4
\$\begingroup\$

Can I use current negative feedback and voltage negative feedback together to set the operating point of an amplifier?

\$\endgroup\$
8
  • 1
    \$\begingroup\$ What do you want to achieve? The term "operation point" is used for DC bias without being affected by any feedback. \$\endgroup\$ Commented Jan 12, 2021 at 20:14
  • \$\begingroup\$ can you make a drawing to show what you mean? \$\endgroup\$
    – Aaron
    Commented Jan 12, 2021 at 20:28
  • \$\begingroup\$ So u are saying an "operation point" is never affected by any feedback? I tried to translate it to english but i think i failed somehow. It is called "Stromgegenkopplung" and "Spannungsgegenkopplung" in german, but i wrote "current negative feedback" which is not quite true, i suppose. "It" is meant to prevent current and voltage feedback. \$\endgroup\$ Commented Jan 12, 2021 at 20:32
  • \$\begingroup\$ @Aaron unfortunately this is a plain question from our professor without any context \$\endgroup\$ Commented Jan 12, 2021 at 20:35
  • \$\begingroup\$ So try and draw it up...see what you can get. You'll learn a lot more from that than just asking us a yes/no question. \$\endgroup\$
    – Aaron
    Commented Jan 12, 2021 at 20:56

3 Answers 3

1
\$\begingroup\$

What you describe is something like power feedback where the power is feedback to control the power input, but this type of power amplification typically isn't done in conventional electronics.

The main problem is most commercial amplifiers can be configured to either measure voltage or measure current but not both at the same time.

The way to get around this would be to use an amplifier that measures current, and an amplifier that measures voltage and then use a multiplier to calculate what the power is, then use that value in negative feed back. I wanted to make one in this question: Constant controlled power source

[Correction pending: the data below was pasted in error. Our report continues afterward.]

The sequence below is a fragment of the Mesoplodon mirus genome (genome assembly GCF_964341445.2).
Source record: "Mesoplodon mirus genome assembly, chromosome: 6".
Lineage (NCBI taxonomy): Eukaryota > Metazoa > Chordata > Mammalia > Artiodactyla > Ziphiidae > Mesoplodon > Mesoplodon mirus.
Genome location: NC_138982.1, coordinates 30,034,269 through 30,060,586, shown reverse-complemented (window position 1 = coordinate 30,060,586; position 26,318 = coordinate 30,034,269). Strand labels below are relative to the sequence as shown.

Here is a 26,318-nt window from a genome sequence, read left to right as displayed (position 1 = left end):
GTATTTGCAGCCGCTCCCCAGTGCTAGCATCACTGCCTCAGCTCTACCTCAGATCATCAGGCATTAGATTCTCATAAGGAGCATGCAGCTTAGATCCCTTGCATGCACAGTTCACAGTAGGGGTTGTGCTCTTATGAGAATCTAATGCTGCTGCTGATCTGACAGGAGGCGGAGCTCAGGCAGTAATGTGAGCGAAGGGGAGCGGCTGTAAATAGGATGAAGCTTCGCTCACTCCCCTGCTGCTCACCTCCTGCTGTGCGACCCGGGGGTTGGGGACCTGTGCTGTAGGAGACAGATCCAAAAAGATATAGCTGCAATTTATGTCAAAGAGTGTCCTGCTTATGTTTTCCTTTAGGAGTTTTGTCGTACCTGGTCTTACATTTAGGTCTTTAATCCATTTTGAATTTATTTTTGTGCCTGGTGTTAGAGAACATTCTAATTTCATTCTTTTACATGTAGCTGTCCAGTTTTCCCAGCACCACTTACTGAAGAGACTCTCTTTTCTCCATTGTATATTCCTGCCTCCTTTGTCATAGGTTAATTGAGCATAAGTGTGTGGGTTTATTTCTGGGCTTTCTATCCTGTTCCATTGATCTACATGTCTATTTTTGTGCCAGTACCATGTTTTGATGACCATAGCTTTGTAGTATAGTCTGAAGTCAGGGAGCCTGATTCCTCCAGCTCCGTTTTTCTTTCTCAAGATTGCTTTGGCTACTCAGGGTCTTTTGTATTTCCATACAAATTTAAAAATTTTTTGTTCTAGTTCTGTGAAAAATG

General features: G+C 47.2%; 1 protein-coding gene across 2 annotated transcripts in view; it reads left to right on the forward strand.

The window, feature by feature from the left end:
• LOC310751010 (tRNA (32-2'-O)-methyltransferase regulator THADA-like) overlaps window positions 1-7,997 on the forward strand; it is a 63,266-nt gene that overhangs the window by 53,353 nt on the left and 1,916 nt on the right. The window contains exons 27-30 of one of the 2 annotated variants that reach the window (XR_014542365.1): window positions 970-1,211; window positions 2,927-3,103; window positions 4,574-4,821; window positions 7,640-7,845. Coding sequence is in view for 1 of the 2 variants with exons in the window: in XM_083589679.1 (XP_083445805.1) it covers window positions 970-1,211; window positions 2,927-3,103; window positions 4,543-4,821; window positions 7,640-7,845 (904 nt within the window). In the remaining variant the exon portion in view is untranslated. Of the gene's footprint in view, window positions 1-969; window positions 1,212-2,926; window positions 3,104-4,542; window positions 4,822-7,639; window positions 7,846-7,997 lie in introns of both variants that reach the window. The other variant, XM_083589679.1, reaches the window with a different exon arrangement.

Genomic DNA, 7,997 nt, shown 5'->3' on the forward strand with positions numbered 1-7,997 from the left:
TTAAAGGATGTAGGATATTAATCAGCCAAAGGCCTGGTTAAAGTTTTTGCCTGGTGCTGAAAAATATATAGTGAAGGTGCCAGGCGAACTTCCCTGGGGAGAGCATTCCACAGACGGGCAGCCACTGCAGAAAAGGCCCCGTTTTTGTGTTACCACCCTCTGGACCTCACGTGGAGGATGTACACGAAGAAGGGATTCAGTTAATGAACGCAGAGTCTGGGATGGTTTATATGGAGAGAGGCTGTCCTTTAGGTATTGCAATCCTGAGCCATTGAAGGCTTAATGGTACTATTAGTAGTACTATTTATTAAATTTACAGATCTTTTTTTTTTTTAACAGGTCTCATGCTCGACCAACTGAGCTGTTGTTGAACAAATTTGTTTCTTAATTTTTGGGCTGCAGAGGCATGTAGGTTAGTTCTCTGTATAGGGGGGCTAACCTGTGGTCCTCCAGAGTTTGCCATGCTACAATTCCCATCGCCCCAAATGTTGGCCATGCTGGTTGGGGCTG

The problem is power measurements are also inherently noisy as the noise from the voltage and current is multiplied.

It's much easier to stick to only one measurement.

\$\endgroup\$
2
  • \$\begingroup\$ I don't think the OP only meant voltage and current feedback by the same network. I wonder though if this concept of power feedback has ever been employed... \$\endgroup\$ Commented Jan 12, 2021 at 21:54
  • \$\begingroup\$ It has in certain applications, it's just not suitable for general amplification \$\endgroup\$
    – Voltage Spike
    Commented Jan 12, 2021 at 22:05
1
\$\begingroup\$

Yes you can with constraints. Current feedback compensates for load importance changes and raises output impedance. While Voltage feedback lowers output impedance. Thus the constraints must be defined by the expected load variation and desired output for those changes.

Examples might be speaker impedance or battery capacity. The latter uses each in separate modes of CC and then CV until 5% CC threshold to cutoff for LiPo and Li Ion. Hence not simultaneously for driving yet simultaneously for sensing.

For motor speed control and torque control, you would use current feedback for torque control and voltage feedback for RPM control. Depending on your desired control system for acceleration and rotational velocity you may use both inputs for regulating current and voltage.

\$\endgroup\$
1
\$\begingroup\$

In a common-emitter stage do the following:

  1. Connect the input voltage source through a resistor Rb to the base; thus you will "soften" its voltage.
  2. Connect the collector through a resistor Rf to the base; thus you will introduce a voltage negative feedback.
  3. Insert a resistor Re in the emitter; thus you will introduce a current negative feedback.

Rb and Rf act as a voltage summing circuit that subtracts in a parallel (shunt) manner the output (collector) voltage from the circuit input voltage. Re "creates" a voltage drop proportional to the output (collector) current that is subtracted in a series manner from the transistor input (base) voltage.

\$\endgroup\$

Your Answer

By clicking “Post Your Answer”, you agree to our terms of service and acknowledge you have read our privacy policy.

Not the answer you're looking for? Browse other questions tagged or ask your own question.